The Complete Guide to Building a Successful Agile Team
2 years ago

Available Now: The Complete Guide to Building a Successful Agile Team [Ebook]

There’s a good chance that no one on your enterprise Agile team is able to lift a minivan over their head (or anything else that is 20 times their own body weight for that matter), and you probably don’t get together at happy hour and call yourselves a “superorganism.” But there are some similarities between your software development team, from developer to program manager, and a colony of ants.

Everyone has a role to play. Ant colonies are called “superorganisms” because the individual ants work so hard and are so unified in purpose, whether they are the queen, workers, soldiers, or drones, that they behave like a single organism. Agile teams should be similar in composition, where every person is working not just for his or her own gain, but rather to better the entire project and fulfill a unified purpose.

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Agile teams become more powerful when fully combining their powers

When starting a new project, or making the initial transition to Agile, defining those Agile team roles is a fundamental part of the process.

That’s why we are excited to announce our new ebook, The Complete Guide to Building a Successful Agile Team, written by Enterprise Agile Transformation Leader, John Blanco.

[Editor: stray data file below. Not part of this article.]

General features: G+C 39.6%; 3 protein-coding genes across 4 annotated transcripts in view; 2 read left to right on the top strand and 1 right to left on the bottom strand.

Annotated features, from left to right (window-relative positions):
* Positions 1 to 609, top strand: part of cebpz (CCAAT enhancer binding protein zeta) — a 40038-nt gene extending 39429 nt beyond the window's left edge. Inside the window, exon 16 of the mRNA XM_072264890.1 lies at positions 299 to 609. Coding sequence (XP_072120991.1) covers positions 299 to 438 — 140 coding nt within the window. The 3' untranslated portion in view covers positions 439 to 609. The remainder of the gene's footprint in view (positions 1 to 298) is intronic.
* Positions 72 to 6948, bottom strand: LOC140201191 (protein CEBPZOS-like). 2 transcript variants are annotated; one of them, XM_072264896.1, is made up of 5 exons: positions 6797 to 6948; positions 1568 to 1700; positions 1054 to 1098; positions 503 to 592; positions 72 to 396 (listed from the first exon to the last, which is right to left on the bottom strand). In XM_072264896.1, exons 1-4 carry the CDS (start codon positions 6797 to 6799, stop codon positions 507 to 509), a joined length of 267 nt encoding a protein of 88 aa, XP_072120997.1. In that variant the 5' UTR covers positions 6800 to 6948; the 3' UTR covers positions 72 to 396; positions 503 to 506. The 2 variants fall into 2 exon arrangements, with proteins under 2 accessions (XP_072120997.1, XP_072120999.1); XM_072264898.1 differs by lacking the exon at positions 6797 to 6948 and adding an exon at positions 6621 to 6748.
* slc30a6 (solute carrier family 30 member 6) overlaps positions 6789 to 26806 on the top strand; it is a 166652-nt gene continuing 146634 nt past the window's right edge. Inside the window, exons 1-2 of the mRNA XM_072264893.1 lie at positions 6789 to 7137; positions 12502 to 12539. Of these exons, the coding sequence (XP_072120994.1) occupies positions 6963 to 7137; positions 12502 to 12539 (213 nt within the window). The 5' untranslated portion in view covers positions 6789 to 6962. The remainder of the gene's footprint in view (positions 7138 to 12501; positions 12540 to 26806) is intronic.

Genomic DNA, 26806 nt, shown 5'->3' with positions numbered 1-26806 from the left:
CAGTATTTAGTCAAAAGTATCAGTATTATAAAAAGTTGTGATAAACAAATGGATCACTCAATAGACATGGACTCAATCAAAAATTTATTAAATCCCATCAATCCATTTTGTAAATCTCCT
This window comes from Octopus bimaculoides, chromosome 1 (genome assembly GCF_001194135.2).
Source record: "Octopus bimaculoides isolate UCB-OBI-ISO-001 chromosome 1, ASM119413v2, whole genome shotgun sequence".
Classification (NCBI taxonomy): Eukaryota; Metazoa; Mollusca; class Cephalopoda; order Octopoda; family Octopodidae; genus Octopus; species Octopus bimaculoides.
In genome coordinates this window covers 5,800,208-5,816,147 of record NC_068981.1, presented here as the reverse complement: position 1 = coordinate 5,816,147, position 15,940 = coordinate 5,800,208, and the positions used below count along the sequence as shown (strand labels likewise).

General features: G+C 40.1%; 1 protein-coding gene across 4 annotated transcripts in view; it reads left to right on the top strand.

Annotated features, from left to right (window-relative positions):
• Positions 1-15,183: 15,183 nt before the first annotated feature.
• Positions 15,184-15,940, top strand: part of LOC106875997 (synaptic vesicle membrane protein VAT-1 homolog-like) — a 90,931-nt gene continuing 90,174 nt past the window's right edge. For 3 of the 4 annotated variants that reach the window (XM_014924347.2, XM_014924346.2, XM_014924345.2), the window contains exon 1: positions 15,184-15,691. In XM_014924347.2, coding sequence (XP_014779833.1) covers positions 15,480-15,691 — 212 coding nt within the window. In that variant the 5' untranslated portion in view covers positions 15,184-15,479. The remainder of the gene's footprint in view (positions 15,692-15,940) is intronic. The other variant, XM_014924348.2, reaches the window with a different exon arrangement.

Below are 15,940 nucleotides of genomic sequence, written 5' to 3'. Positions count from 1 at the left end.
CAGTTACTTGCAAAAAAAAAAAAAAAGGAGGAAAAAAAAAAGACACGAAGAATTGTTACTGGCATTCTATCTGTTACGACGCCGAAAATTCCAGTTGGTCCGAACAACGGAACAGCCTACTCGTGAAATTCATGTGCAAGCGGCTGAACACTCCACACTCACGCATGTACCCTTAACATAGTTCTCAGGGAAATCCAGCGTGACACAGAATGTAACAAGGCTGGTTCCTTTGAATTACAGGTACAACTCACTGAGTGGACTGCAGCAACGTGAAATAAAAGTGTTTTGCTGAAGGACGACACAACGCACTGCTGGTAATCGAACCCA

In the guide, you’ll find tips and useful examples on how to achieve an efficient agile team organization. You’ll also see a breakdown of each vital role needed to build a team as you scale Agile within your organization:

  • Product Owner
  • Product Manager
  • Scrum Master
  • Release Train Engineer
  • Agile Development Team

Unlike its Waterfall or traditional project counterparts, an Agile team is collaborative and cross-functional. Teams are made up of a variety of roles ranging from developers to quality assurance engineers to systems architects.

Agile teams also stand out as self-organizing—they receive challenges from team leaders and, within the boundaries and requirements provided, develop a solution that fulfills the need of the organization.

Don’t assume that self-organizing means a lack of leadership. In fact, it’s quite the opposite. According to Philip Anderson in The Biology of Business:

Self-organization does not mean that workers instead of managers engineer an organization design. It does not mean letting people do whatever they want to do. It means that management commits to guiding the evolution of behaviors that emerge from the interaction of independent agents instead of specifying in advance what effective behavior is.

To read more, download the full ebook! It’s full of tactical tips on how to build and manage an Agile development team’s roles, including checklists, meeting strategies, and how to adjust your team in a scaled Agile environment (like SAFe).

Get the Guide!


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